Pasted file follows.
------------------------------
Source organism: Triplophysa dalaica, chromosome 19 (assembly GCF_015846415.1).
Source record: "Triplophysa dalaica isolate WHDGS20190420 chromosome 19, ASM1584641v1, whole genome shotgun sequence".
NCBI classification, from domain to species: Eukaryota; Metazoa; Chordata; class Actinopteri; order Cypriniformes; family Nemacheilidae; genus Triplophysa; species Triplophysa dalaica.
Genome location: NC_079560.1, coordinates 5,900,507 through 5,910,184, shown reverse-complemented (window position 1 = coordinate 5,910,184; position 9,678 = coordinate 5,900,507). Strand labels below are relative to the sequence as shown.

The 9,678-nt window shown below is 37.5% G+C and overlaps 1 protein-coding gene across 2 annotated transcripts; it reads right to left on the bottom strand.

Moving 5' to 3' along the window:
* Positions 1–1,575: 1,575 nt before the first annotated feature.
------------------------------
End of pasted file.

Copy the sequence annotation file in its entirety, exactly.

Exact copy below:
Source organism: Triplophysa dalaica, chromosome 19 (assembly GCF_015846415.1).
Source record: "Triplophysa dalaica isolate WHDGS20190420 chromosome 19, ASM1584641v1, whole genome shotgun sequence".
NCBI classification, from domain to species: Eukaryota; Metazoa; Chordata; class Actinopteri; order Cypriniformes; family Nemacheilidae; genus Triplophysa; species Triplophysa dalaica.
Genome location: NC_079560.1, coordinates 5,900,507 through 5,910,184, shown reverse-complemented (window position 1 = coordinate 5,910,184; position 9,678 = coordinate 5,900,507). Strand labels below are relative to the sequence as shown.

The 9,678-nt window shown below is 37.5% G+C and overlaps 1 protein-coding gene across 2 annotated transcripts; it reads right to left on the bottom strand.

Moving 5' to 3' along the window:
* Positions 1–1,575: 1,575 nt before the first annotated feature.